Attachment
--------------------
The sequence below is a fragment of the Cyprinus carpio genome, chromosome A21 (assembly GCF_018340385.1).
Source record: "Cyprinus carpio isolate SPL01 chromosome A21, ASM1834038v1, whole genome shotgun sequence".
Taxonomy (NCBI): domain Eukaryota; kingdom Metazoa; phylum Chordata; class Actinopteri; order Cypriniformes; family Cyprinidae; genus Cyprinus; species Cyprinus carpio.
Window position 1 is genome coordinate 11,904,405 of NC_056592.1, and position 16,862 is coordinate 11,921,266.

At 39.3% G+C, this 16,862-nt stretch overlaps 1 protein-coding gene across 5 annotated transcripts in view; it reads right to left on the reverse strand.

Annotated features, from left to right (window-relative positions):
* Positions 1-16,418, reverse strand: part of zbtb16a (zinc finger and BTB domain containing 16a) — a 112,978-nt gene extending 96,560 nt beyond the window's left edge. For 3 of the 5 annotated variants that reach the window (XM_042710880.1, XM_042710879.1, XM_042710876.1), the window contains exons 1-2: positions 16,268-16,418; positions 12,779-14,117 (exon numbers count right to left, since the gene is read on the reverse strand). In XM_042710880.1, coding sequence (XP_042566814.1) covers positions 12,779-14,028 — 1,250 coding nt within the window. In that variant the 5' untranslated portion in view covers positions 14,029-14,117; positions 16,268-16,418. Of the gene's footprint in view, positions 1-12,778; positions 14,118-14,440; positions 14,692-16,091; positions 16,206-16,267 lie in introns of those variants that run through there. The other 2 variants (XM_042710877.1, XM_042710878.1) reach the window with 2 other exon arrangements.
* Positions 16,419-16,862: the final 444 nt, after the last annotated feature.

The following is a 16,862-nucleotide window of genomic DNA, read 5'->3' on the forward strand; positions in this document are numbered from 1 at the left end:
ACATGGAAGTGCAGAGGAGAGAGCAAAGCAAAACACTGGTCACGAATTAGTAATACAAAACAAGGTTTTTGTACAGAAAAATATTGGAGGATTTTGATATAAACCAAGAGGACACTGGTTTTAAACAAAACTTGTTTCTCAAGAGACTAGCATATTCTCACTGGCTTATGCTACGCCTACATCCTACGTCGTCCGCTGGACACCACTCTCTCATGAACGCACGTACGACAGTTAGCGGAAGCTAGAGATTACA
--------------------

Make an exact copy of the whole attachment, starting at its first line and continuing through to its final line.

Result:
The sequence below is a fragment of the Cyprinus carpio genome, chromosome A21 (assembly GCF_018340385.1).
Source record: "Cyprinus carpio isolate SPL01 chromosome A21, ASM1834038v1, whole genome shotgun sequence".
Taxonomy (NCBI): domain Eukaryota; kingdom Metazoa; phylum Chordata; class Actinopteri; order Cypriniformes; family Cyprinidae; genus Cyprinus; species Cyprinus carpio.
Window position 1 is genome coordinate 11,904,405 of NC_056592.1, and position 16,862 is coordinate 11,921,266.

At 39.3% G+C, this 16,862-nt stretch overlaps 1 protein-coding gene across 5 annotated transcripts in view; it reads right to left on the reverse strand.

Annotated features, from left to right (window-relative positions):
* Positions 1-16,418, reverse strand: part of zbtb16a (zinc finger and BTB domain containing 16a) — a 112,978-nt gene extending 96,560 nt beyond the window's left edge. For 3 of the 5 annotated variants that reach the window (XM_042710880.1, XM_042710879.1, XM_042710876.1), the window contains exons 1-2: positions 16,268-16,418; positions 12,779-14,117 (exon numbers count right to left, since the gene is read on the reverse strand). In XM_042710880.1, coding sequence (XP_042566814.1) covers positions 12,779-14,028 — 1,250 coding nt within the window. In that variant the 5' untranslated portion in view covers positions 14,029-14,117; positions 16,268-16,418. Of the gene's footprint in view, positions 1-12,778; positions 14,118-14,440; positions 14,692-16,091; positions 16,206-16,267 lie in introns of those variants that run through there. The other 2 variants (XM_042710877.1, XM_042710878.1) reach the window with 2 other exon arrangements.
* Positions 16,419-16,862: the final 444 nt, after the last annotated feature.

The following is a 16,862-nucleotide window of genomic DNA, read 5'->3' on the forward strand; positions in this document are numbered from 1 at the left end:
ACATGGAAGTGCAGAGGAGAGAGCAAAGCAAAACACTGGTCACGAATTAGTAATACAAAACAAGGTTTTTGTACAGAAAAATATTGGAGGATTTTGATATAAACCAAGAGGACACTGGTTTTAAACAAAACTTGTTTCTCAAGAGACTAGCATATTCTCACTGGCTTATGCTACGCCTACATCCTACGTCGTCCGCTGGACACCACTCTCTCATGAACGCACGTACGACAGTTAGCGGAAGCTAGAGATTACA